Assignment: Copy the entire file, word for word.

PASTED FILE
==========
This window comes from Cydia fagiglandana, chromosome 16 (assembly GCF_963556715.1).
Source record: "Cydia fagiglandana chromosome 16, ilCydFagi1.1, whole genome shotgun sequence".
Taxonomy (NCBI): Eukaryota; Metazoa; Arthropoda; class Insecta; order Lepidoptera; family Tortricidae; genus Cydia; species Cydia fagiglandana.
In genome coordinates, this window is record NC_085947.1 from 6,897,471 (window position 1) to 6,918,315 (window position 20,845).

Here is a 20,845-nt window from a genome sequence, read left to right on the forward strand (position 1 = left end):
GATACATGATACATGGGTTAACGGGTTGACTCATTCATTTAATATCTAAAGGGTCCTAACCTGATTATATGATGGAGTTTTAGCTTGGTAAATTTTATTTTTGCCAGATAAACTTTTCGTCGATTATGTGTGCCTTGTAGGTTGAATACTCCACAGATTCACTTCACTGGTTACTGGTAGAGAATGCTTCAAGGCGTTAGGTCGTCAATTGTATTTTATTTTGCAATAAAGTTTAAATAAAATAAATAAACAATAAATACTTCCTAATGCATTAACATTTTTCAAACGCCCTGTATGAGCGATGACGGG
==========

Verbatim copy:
This window comes from Cydia fagiglandana, chromosome 16 (assembly GCF_963556715.1).
Source record: "Cydia fagiglandana chromosome 16, ilCydFagi1.1, whole genome shotgun sequence".
Taxonomy (NCBI): Eukaryota; Metazoa; Arthropoda; class Insecta; order Lepidoptera; family Tortricidae; genus Cydia; species Cydia fagiglandana.
In genome coordinates, this window is record NC_085947.1 from 6,897,471 (window position 1) to 6,918,315 (window position 20,845).

Here is a 20,845-nt window from a genome sequence, read left to right on the forward strand (position 1 = left end):
GATACATGATACATGGGTTAACGGGTTGACTCATTCATTTAATATCTAAAGGGTCCTAACCTGATTATATGATGGAGTTTTAGCTTGGTAAATTTTATTTTTGCCAGATAAACTTTTCGTCGATTATGTGTGCCTTGTAGGTTGAATACTCCACAGATTCACTTCACTGGTTACTGGTAGAGAATGCTTCAAGGCGTTAGGTCGTCAATTGTATTTTATTTTGCAATAAAGTTTAAATAAAATAAATAAACAATAAATACTTCCTAATGCATTAACATTTTTCAAACGCCCTGTATGAGCGATGACGGG